The review turned into a 3-part series, with maybe still more to come. Part I
, written by Aaron Lyon, put seven mics through a battery of vocal and guitar tests. You can hear all seven mics on sung vocals, acoustic guitar, and guitar cab. In Part II
, I went overboard on a podcast/voiceover test; I spent days listening to audio samples, teasing out subtle differences between the mics, then in the last hours repeated the entire test at half the working distance... which changed nearly all my selected favorites. Part III, drum overheads (in mono, argh!), will follow in January.
The mics in question are pictured above: Shure PG42, sE X1, Audio-Technica AT2020, AKG Perception 220, Studio Projects LSM, MXL 2003A, Audio-Technica AT2035, Blue Spark, and CAD M179. They're all decent mics, with a variety of strengths and weaknesses, and few exceptions you could use any of them on any source and get a pretty reasonable result. But a few shine more brightly than the rest, turning in solid tracks from a variety of sources. Read the articles to find which ones you
Yet another mic giveaway!
My friends at Front End Audio are giving away a Manley Reference Cardioid mic -- a $2700 value! -- just one day after I give away a Microtech Gefell M 930 Ts. (That's about $4500 worth of free mics in two days.) I am unfortunately not eligible for my own giveaway, but you'd better believe I'm in the Front End Audio drawing. The entry form for the Manley giveaway is on the Front End Audio website, right here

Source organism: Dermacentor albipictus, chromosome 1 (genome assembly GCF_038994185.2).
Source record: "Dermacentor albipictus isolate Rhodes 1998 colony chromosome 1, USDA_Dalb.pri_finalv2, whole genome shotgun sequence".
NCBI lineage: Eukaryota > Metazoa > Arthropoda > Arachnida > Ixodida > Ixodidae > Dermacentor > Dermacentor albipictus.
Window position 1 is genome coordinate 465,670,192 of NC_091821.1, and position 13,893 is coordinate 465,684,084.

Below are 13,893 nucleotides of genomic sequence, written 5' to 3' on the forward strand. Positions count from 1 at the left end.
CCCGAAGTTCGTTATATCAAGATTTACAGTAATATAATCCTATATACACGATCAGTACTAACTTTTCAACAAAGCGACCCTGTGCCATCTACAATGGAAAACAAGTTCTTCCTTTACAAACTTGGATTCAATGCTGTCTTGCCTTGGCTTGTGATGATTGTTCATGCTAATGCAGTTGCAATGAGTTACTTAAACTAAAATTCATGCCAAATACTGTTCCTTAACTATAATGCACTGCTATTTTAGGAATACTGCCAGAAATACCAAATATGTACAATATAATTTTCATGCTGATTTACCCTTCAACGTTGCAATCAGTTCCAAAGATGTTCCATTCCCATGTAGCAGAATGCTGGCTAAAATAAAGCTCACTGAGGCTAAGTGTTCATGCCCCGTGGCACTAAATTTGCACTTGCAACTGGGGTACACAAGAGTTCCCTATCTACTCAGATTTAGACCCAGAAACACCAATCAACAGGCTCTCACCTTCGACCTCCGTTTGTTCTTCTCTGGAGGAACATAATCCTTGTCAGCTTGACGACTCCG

. (I am not involved in the Manley giveaway, other than as a hopeful contestant. For more info on the M 930 Ts giveaway, see the MTG logo in the right column, or click here
The Capsule Guide, Version 2
More capsules, more photos, text descriptions, and a fresh coat of CSS, and the capsule directory is ready for public consumption.
Four LDC capsules from Shure will be added next. I'm still working on Neumann, Campbell, Beesneez, Hand-Crafted Labs, and a couple more. The Flea caspules are MIA -- rumored to have been sent six weeks ago, but perhaps lost in translation if not in the post.
I'm more proud of this than is probably healthy to admit, so I hope you mic builders and modders find it useful:Large-Diaphragm Condenser Capsule Guide
Announcing the Avenson DI Winners
Last month's prize was a pair of DI boxes from my pal Brad Avenson. The IsoDI
winner is ... (drumroll please
) ... Ian Walker of Lansing, MI. Ian is a sound engineer who spends his 9 to 5 fixing Mac computers. In addition to his freelance work, which is mostly rock music, Ian also does a lot of classical and Jazz recording for the College of Music at Michigan State University. You can find him online at MichiganSoundServices.com
, and on Twitter: @EvilPowerMaster
The Small DI
winner is ... (drumroll please
) ... Joey Townsend of Pineville, NC. Joey is a singer, songwriter, and recordist whose material has earned a number of strong finishes in nationwide songwriting competitions. Find him online at JoeyTownsendMusic.com
Congratulations, Ian and Joey! You both have some high-headroom, low-noise DI experiences to look forward to.
Thanks for reading, and best wishes for a prosperous 2012!